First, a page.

Experts hope gas prices have peaked
by Sarah Fay Campbell
Gas prices have dropped 25 cents in the past month, and some analysts believe the high price for 2013 has already been reached.
“We can’t say it with certainty, but we are cautiously optimistic the price peak we saw on Feb. 27 might actually hold up to be the peak for the year,” said Gregg Laskoski, petroleum analyst with GasBuddy.
“We would be naive to say that we can say that with a great deal of confidence,” of course, he said. “There is still so much ahead, and April and May always represent a great deal of volatility as far as retail gasoline prices.”
GasBuddy just revised its forecast for April and May, Laskoski said.
“We had forecast that the April average would be around $3.95” nationally, he said. “Now we’re saying it’s more likely to be closer to $3.69.”
They’re predicting a range of $3.55 to $3.85 for April and $3.50 to $3.80 for May.
The national average on Friday was $3.642, down from $3.686 a week ago and $3.786 a month ago, according to AAA’s Fuelgaugereport.aaa.com website. The state average was $3.505. That’s down from $3.548 a week ago and $3.756 a month ago.
Gas is also much cheaper than it was this time last year — the Georgia average price was $3.835 a year ago, and the national average was $3.921.
In Newnan on Friday, regular unleaded could be had for $3.41 a gallon, and a few stations were offering it for $3.42.
Because spring is a volatile time, “we may see a bit of an increase, maybe 5 or 10 cents,” in April, Laskoski said.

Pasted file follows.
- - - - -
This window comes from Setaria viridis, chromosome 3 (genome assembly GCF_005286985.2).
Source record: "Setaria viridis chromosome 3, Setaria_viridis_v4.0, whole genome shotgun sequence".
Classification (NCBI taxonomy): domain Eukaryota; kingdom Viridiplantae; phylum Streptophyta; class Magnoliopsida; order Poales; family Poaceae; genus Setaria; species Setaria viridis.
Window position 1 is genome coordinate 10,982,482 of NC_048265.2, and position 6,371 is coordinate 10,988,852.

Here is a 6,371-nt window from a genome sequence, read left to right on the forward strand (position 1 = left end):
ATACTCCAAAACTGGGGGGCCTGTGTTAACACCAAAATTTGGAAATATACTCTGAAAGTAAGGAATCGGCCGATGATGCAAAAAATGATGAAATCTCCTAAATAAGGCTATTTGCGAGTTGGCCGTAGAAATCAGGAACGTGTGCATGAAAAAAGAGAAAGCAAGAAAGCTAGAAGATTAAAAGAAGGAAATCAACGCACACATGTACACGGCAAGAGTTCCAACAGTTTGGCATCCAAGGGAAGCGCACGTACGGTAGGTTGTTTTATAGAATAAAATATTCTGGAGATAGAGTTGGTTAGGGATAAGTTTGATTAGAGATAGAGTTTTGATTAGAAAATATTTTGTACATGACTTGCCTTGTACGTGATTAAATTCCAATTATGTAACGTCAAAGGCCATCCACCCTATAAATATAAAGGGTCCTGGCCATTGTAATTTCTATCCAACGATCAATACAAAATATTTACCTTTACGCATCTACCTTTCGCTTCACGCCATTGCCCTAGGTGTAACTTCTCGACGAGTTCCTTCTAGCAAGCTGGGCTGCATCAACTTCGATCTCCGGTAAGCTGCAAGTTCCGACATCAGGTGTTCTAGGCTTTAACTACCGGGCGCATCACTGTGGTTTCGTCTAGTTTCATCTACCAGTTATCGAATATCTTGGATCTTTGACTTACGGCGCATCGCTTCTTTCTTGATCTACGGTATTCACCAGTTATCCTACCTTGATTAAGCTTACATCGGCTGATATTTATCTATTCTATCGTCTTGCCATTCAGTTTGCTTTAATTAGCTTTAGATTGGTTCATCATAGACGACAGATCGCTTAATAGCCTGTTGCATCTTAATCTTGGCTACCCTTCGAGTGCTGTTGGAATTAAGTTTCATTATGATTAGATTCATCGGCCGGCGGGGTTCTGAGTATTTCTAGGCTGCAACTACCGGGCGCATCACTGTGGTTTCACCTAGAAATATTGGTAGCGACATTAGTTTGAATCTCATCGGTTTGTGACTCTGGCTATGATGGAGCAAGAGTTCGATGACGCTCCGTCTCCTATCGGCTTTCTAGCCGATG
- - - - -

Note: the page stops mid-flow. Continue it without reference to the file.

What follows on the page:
But they’re seeing lots of encouraging signs, mostly on the supply side.
“There is a great deal more energy production happening at this time than we saw last year,” Laskoski said.
There’s a good bit of cheaper Canadian crude making its way to the United States, as well.
And “we are seeing strong numbers on gas production and refinery operation. The nation’s refinery output last week increased. We saw significant increases on the East Coast and also in the Gulf,” Laskoski said.
“Those are very encouraging signs.”
On the flip side, however, in the last week or so, “we saw crude oil go from $92 to over $97” a barrel. “So that is something we have to watch,” he said.
Of course, there’s always the volatility in the Middle East, which can force gasoline prices to skyrocket.
“We can’t say with absolute certainty that we have seen the retail gas price peak for the year, but perhaps we have,” Laskoski said.